Views of Caregivers on the Ethics of Assistive Technology Used for Home Surveillance of People Living with Dementia

In this paper, Mulvenna et al. (2017) examine the ethics of using assistive technology such as video surveillance in the homes of people with dementia. The paper sets out the background context to the study and reviews related studies that have been carried out in relation to this topic. The paper then describes what a video surveillance solution might look like. Using a living lab approach, the study engaged with 2 people with dementia and 22 family caregivers to elicit their views on the use of video surveillance and if these were consistent with the findings reported in the literature. The majority thought that video surveillance was a good or very good idea and the system easy or very easy to use. Ethical principles were evident in the responses of participants, with autonomy presented most frequently, as were some cautious perspectives. The paper concludes that the use of cameras in the home of a person living with dementia where family caregivers could monitor their relative with dementia was supported as useful, ethical and moral providing the right protocol is in place to gain consent, but that some ethical discomfort arises when professional caregivers are involved in caring within the home.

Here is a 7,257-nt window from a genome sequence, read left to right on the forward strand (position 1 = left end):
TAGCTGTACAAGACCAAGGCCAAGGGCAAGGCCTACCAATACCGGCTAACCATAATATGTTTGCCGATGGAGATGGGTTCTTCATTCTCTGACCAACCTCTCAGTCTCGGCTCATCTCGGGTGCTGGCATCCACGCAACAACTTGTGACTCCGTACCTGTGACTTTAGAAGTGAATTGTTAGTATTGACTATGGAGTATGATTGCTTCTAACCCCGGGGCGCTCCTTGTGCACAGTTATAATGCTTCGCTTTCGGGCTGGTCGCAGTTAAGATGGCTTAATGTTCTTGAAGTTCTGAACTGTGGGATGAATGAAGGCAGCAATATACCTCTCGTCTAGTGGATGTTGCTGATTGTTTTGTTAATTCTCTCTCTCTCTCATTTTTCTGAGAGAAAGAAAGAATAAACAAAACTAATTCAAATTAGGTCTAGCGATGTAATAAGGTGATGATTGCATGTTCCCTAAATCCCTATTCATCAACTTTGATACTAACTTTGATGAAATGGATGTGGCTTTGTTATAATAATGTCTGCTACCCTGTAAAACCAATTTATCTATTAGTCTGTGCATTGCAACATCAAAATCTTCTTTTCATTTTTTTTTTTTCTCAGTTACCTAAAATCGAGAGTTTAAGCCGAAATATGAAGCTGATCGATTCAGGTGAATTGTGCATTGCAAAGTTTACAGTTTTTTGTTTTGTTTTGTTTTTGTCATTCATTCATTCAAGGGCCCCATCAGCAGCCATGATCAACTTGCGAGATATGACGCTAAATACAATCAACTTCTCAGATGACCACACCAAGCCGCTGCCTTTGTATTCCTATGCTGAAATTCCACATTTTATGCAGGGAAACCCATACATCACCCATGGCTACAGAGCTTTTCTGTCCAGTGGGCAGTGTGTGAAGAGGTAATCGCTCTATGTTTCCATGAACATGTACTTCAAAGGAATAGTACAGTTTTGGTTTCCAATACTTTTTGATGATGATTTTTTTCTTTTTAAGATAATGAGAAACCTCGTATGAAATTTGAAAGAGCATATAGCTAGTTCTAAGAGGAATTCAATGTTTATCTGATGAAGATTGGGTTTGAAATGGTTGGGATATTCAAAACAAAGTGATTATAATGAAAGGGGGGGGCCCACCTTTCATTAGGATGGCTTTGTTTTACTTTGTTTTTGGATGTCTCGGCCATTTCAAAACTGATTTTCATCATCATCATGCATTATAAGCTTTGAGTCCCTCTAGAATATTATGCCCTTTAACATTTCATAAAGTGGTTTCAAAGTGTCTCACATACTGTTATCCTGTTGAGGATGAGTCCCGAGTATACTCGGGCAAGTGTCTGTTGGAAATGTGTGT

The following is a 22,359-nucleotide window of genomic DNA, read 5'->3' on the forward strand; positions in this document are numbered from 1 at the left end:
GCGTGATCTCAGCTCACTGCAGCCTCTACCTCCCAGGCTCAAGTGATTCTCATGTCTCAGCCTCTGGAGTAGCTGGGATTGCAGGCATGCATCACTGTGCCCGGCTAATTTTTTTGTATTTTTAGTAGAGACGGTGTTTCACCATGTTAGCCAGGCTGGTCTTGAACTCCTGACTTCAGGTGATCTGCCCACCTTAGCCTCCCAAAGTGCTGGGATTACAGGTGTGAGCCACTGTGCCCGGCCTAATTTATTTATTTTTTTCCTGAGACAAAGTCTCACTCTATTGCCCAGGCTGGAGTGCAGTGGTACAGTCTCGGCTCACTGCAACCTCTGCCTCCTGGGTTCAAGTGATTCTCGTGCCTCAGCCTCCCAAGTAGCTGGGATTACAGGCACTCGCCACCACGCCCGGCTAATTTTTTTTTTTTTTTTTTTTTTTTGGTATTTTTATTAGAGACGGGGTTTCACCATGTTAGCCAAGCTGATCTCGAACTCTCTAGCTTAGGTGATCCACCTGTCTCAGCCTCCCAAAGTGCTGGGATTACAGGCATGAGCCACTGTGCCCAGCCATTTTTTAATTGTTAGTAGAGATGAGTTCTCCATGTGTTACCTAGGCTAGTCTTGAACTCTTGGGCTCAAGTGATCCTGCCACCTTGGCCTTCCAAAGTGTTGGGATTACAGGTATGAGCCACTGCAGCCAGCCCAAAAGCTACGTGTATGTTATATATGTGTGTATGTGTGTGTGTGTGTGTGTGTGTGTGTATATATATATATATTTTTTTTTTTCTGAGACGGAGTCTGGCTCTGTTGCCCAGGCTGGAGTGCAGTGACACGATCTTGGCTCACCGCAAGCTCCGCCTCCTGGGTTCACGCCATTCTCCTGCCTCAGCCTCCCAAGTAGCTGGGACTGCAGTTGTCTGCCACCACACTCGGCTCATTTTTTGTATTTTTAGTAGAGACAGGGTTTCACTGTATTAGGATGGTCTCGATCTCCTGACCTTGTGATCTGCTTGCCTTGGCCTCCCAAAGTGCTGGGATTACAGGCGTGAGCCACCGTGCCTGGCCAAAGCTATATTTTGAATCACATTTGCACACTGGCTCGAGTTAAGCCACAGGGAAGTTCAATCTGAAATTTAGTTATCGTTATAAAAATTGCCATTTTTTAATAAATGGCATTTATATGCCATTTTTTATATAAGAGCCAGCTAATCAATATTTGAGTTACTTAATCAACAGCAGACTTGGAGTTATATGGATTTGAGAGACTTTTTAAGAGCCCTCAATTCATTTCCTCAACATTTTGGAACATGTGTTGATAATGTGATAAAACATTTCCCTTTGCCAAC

Title: 
Views of Caregivers on the Ethics of Assistive Technology Used for Home Surveillance of People Living with Dementia
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Date: 
2017
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References: 
Mulvenna, M., Hutton, A., Coates, V., Martin, S., Todd, S., Bond, R. and Moorhead, A., 2017. Views of Caregivers on the Ethics of Assistive Technology Used for Home Surveillance of People Living with Dementia. Neuroethics, pp.1-12.